Paddlers urge motorboats to show aloha on Wailua

  • Dennis Fujimoto / The Garden Island file From front to back: junior varsity paddling teams from Kapaa, Kauai and Waimea high schools plant for turns during the KIF paddling championships at the Wailua River, in this Jan. 28 photo.
  • Nick Celario / The Garden Island Rocco April, right, and Tabitha Ross, 16, work on cleaning a canoe Aug. 27 at the Wailua River.

WAILUA — With the Kauai Interscholastic Federation paddling season just weeks away, one of Kauai’s paddling community members has reached out to the state with safety concerns.

During a youth paddling program practice in June hosted by local club Puuwai Outrigger Canoe Club, the paddlers had encounters with oncoming motorboats.

“I was paddling with the older kids. It’s not that big a deal for boats to go by us because I’m used to it with the adults program. But for kids, when they’re paddling themselves, it’s super dangerous. That’s what happened,” said Rocco April, Puuwai coach and paddler. “Especially some of the younger kids, the 10-kids — and some of them are 7- and 8-year-old kids that are paddling out there— within eye-shot but still by themselves. Way too far away from something like that for us to get to in time.

“I was still up the river. But as I hear when they came back, the two boats that were racing together and moving in-and-out and playing, one went into the marina and the other came to the bridge. … A team of coaches went over there and talked with them. They were very understanding. The other coaches went over there (to the other boat). There was so much drama and it was so heated, I’m not exactly sure what went down but the result was that they wouldn’t do it again.”

Brian Curll, president of Puuwai, contacted the state Department of Land and Natural Resources on behalf of his club’s coaches in hopes of making paddling safer at Wailua River.

“This is disregarding the quality of life for the people in this small area, this little residential area, that’s placing our paddlers at risk,” Curll said. “And it places any swimmer in these areas right in front of state parks, where people do take off and swim, they’re out there and these boats are rushing. They don’t always pay attention. They can easily get distracted.”

He added: “There are several points of injury that can take place. One is if you’re sitting in seat two and three or four and five, you can get hit by that yaku as it goes over. (From) personal experience, I’ve seen huge amounts of damage taken place. We don’t see that it’s necessary. We don’t feel like we’re asking people to give up their their happiness, their joy, their excitement, their sport.”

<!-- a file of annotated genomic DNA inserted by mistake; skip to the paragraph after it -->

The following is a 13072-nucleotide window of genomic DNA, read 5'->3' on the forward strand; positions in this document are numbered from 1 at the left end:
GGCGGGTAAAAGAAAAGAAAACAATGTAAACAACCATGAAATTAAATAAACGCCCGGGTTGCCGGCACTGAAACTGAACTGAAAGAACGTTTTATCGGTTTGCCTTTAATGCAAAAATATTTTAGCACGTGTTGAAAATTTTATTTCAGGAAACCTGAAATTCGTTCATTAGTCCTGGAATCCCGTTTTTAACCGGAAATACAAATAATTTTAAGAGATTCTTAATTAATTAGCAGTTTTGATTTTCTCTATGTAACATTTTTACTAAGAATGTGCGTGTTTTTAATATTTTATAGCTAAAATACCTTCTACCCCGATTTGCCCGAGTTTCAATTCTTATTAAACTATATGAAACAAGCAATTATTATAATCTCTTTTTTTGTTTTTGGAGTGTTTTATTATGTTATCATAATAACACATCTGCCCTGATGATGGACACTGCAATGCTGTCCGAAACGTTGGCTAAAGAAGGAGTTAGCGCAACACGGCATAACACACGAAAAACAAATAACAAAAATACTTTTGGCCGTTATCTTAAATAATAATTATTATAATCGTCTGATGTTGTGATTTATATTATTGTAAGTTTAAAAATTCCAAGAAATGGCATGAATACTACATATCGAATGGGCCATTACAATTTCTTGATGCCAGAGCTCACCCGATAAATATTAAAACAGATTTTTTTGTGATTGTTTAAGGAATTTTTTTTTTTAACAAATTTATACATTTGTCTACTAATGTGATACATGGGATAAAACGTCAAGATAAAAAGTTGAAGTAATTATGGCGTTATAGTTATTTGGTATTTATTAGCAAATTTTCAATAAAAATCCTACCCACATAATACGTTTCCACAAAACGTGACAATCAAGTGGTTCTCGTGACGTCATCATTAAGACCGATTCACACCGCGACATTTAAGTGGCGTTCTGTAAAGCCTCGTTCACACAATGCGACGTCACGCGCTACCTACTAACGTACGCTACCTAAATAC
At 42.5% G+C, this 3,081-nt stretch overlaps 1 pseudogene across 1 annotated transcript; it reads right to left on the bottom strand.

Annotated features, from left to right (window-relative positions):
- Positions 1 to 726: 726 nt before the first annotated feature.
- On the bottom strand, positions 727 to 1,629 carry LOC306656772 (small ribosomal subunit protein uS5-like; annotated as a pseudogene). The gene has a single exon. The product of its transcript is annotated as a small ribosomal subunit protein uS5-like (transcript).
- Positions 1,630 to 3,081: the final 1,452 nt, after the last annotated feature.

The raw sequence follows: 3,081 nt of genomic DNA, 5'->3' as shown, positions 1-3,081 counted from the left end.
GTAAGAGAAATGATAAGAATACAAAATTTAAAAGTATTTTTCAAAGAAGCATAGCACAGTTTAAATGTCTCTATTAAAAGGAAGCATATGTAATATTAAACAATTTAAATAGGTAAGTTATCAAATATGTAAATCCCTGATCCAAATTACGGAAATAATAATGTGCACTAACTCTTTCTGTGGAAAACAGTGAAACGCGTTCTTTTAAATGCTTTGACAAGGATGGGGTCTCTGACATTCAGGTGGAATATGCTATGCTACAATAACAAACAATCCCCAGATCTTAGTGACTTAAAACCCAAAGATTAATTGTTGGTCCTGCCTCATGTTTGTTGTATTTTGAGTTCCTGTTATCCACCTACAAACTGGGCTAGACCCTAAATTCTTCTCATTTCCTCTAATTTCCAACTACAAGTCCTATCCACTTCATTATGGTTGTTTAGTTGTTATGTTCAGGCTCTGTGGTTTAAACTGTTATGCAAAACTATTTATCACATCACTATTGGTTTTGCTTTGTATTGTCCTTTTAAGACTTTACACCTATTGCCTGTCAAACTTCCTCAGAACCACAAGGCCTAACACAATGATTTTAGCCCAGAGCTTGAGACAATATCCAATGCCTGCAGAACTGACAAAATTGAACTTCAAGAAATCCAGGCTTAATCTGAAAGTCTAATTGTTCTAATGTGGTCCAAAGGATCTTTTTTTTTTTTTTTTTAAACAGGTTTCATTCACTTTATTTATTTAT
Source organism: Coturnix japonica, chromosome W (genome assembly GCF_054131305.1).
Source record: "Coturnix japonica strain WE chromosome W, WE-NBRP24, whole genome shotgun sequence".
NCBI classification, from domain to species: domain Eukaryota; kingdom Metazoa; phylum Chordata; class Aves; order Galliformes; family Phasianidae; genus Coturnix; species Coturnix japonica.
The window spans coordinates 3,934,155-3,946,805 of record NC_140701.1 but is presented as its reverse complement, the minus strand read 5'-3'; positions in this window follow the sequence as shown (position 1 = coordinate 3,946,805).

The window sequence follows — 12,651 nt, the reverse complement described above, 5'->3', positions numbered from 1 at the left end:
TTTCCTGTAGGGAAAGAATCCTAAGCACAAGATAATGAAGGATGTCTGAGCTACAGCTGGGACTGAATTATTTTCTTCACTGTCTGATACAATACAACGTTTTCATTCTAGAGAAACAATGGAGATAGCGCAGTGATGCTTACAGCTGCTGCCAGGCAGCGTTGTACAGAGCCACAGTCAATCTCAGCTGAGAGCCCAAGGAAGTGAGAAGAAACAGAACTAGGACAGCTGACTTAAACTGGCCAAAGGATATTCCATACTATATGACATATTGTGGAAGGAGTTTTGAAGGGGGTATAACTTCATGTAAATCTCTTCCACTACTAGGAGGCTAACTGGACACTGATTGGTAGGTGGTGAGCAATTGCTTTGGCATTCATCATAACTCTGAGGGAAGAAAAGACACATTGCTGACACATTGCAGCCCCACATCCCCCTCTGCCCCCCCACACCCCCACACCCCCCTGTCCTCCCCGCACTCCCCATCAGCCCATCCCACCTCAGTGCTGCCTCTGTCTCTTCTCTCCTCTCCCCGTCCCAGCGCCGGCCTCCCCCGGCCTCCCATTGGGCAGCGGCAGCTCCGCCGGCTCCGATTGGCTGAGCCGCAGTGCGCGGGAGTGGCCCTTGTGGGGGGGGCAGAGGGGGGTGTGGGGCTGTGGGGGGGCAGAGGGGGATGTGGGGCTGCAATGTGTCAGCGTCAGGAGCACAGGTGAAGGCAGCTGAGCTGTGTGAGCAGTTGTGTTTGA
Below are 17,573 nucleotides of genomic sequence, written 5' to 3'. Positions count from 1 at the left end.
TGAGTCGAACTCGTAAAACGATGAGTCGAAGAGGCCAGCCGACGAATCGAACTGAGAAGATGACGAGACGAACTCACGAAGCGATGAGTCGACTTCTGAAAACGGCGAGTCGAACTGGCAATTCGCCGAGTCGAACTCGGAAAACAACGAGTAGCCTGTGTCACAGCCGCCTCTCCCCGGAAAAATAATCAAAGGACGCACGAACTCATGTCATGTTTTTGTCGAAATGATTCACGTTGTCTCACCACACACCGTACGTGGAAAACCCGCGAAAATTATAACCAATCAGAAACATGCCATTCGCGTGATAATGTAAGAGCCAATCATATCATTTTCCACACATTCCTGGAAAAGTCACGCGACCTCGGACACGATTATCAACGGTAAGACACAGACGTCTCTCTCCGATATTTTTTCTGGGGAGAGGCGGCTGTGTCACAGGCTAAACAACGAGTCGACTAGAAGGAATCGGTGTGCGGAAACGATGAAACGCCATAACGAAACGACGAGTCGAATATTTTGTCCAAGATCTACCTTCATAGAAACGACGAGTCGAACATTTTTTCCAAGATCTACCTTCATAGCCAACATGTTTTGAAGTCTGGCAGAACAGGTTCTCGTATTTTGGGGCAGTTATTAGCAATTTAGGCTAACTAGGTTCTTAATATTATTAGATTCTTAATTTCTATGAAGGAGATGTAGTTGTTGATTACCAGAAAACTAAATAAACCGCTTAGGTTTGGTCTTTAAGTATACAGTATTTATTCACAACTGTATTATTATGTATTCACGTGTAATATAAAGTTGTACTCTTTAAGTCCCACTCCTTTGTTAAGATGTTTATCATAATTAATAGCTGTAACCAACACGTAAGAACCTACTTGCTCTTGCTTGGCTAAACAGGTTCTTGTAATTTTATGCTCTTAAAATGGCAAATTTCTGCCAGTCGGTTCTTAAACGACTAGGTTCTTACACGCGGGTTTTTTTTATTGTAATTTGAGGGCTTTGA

April — who is also one of the paddling coaches at Island School — said that although a similar occurrence has not happened since, he hopes reaching out to DLNR will avoid such instances in the future.

“I don’t want to curtail the activity here. I don’t think we need to because it’s never been a problem,” he said. “I’ve been doing this for five years, and this was the first time I’ve ever seen anybody do that. So, I think just a reminder — that the kids are out there … when you see the kids, slow down, be respectful for them and we’ll try to stay out of your way as well.”

With DLNR’s help, Curll hopes signs will eventually be placed at the marina and at entrances to the state park that state “no wake zone” in the space from the marina behind Smith’s Family Garden Luau to the Wailua Bridge when outrigger canoe programs are present.

In addition, he hopes with the state’s assistance that such rules can be enforced if a similar situation occurs.

Curll spoke to someone within DLNR last week, but declined to say with whom specifically. Curll said the main points that were taken away from his conversations with DLNR are:

w The only applicable rule within the state statutes, in regards to the Wailua River, is that motorboats cannot create a disturbance in the water within 200 feet of a bank or of the shoreline.

w The distance across the Wailua River, from the marina to the bridge, is approximately 100 feet.

w Because there isn’t state legislation specific to the situation, it leaves all parties who use the river for recreation to supervise themselves and act accordingly and responsibly.

So for now, there isn’t much to do. Curll said, however, he’ll have no other choice but to take action if such a problem arises again.

“We can only say that, after (we) consulted the rules, we have very little recourse — except that if the problem cannot be self-monitored by the boating community, we will be forced to begin a petition, a motion, to remove motorboats from the Wailua River,” Curll said on Wednesday. “That’s not something we want to do because … they’re wonderful people. They’re having a great time, but their great time cannot be held in such a manner that jeopardizes or produces a potential risk to vulnerable members of our group.”

He added: “We’re don’t feel like we’re asking a lot, but we’re just not being listened to or heard or noticed, possibly because we’re not talking to the right people. We’re just looking for help talking to the right people. If anybody knows somebody who’s on the Wailua River, bring it up.”

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